If not …
Download: Google (Free)
Those are still our favorite pics. Did we miss something that’s worth checking out? Let us know in the comments. And may your bracket live beyond the weekend.
Being the nerd in the family means you’re surprised when someone near you jumps up and buys a phone on day one.
I have always been the tech nerd in the family. It didn’t really matter what it was, I wanted to know everything about it. When phones started to get interesting for me — which was back in the days of the microPDA-esque LG enV2 — I started jumping from phone to phone every couple of months and never looked back. Most of my family has known me as the guy to talk to when it comes to smartphones for a while now, but my sister has never really cared about this stuff. She has owned her fair share of smartphones, but it was always based on price or convenience and usually had no research behind the purchase.
This year my sister not only purchased a Samsung Galaxy S7, but she woke herself up at 4am to make sure she was one of the first to pre-order it. Somehow, Samsung’s marketing machine had shifted my fairly tech illiterate sister from a disinterested consumer to an early adopter.
As a mother of two little ones and the wife of a Naval officer — on top of actively pursuing her own career — my sister has plenty of things to care about that aren’t smartphones. It’s easy to look at her doing things like buying an LG G3 weeks before the G4 was launched and wanting to scream, but the truth is that’s how a lot of people shop for phones. The stuff that has been recently marked down and maybe comes with a free car charger or some kind of buy-one-get-one deal — those are the phones a significant chunk of the U.S. smartphone buyers go for. It’s inconceivable to smartphone nerds, especially when the person doing the shopping has a history of breaking her screen or drowning her phone in pools and toilets. I love my sister to death, but she is absolutely the Snapchat-wielding, Facebook-browsing, texting-while-driving smartphone user I don’t hesitate to look down on as I grip whatever shiny new phone I’m using this week. That probably says more about me than anything else, and I accept that.
She didn’t get bogged down by things like a launcher that doesn’t sort alphabetically by default or how many pre-installed Verizon apps she was never going to use.
My sister’s excitement for the Galaxy S7 started with Samsung Pay. She’d seen the commercials, and any excuse to leave her wallet locked in the car while she and the kids wandered around town sounded like a dream. If all she needed was the phone in her back pocket — yeah, she does that too — how cool would that be?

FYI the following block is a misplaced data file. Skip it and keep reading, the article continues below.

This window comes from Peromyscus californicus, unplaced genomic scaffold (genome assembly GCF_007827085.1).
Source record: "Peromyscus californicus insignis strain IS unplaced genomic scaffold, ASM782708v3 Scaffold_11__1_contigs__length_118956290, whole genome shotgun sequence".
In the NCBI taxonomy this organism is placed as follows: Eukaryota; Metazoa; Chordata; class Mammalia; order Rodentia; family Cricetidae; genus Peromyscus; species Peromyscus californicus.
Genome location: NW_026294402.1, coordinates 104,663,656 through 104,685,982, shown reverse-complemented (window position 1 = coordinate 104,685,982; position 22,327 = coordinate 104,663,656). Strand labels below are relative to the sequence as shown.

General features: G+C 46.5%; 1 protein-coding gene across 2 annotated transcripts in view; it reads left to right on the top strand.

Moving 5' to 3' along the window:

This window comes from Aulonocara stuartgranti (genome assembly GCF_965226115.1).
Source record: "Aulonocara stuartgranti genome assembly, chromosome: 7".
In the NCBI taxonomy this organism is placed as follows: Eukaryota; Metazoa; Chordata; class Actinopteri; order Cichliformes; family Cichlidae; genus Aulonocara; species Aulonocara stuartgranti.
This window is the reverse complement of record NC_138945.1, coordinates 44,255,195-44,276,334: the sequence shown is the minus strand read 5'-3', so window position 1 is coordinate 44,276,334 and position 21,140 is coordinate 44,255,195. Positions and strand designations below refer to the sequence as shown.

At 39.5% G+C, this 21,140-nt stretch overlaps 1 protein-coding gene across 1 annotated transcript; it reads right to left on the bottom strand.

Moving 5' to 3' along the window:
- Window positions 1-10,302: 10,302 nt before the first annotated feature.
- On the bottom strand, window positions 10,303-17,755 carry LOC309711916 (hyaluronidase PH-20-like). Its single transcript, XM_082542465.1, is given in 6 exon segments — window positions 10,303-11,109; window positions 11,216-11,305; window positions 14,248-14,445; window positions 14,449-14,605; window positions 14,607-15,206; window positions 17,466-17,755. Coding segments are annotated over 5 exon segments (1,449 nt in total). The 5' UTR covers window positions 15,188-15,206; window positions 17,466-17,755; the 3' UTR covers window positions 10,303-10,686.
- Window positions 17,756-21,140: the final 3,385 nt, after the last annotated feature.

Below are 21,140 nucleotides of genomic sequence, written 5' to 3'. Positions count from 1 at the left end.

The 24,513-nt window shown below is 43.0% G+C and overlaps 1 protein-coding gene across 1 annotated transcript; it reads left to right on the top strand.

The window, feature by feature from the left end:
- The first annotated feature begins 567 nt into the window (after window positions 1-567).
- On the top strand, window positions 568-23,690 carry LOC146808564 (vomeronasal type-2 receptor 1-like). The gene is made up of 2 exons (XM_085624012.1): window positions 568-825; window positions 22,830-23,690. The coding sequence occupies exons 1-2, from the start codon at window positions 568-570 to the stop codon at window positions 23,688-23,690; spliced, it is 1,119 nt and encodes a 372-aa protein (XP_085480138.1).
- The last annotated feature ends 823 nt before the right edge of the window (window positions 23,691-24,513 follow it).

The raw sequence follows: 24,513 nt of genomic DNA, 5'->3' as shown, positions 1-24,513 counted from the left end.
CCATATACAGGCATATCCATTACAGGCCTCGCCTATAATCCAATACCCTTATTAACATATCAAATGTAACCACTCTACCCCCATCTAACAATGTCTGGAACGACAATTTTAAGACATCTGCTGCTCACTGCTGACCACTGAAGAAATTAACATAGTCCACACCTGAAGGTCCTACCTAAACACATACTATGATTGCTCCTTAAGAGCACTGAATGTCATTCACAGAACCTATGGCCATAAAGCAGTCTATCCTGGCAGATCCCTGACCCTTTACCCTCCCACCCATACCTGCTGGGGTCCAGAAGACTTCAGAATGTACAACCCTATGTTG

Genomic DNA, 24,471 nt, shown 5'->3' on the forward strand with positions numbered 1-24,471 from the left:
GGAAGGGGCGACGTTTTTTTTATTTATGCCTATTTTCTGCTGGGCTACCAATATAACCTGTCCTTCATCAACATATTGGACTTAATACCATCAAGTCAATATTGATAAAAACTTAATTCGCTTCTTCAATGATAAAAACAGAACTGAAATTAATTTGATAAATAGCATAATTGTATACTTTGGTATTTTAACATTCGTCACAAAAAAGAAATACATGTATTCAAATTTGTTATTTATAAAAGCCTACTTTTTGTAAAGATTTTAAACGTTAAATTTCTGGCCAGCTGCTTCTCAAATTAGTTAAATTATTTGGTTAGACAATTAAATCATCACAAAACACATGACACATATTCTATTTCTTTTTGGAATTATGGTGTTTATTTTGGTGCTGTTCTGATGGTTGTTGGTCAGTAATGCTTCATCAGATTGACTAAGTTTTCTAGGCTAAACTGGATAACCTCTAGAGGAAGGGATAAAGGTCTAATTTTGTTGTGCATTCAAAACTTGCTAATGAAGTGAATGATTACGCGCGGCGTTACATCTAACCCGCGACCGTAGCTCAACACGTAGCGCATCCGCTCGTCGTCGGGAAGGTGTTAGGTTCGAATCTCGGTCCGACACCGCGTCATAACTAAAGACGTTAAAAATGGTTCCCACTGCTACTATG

On the verge of an upgrade, she was already leaning towards Samsung. Days away from pulling the trigger on a Galaxy S6, Mobile World Congress happened. She saw Verizon announce a pre-order for this new phone, with Samsung Pay and an even better camera, and was sold. She saw the offer for a free Gear VR if she pre-ordered, and that was all it took to set her schedule to wake up early to make the purchase.
Verizon Wireless was one of two carriers that decided to start shipping the Galaxy S7 before the street date, so she got the phone early and had some time to dive in and get to know it before she saw me again. In fact, as of this writing she’s spent more time with the Galaxy S7 than I have. She has already discovered things like double-tapping the home button to launch the camera, set up Samsung Pay and used it anywhere and everywhere she could, and can’t get enough of how well the display works in direct sunlight. She didn’t get bogged down by things like a launcher that doesn’t sort alphabetically by default or how many Verizon apps were pre-installed that she was never going to use. When I asked, she told me she just put those apps in a folder and never used them, just like she did with every other phone she’s ever had. All she really cared about was how fast it was, how nice the screen was, and how well the camera worked, all of which routinely impressed her.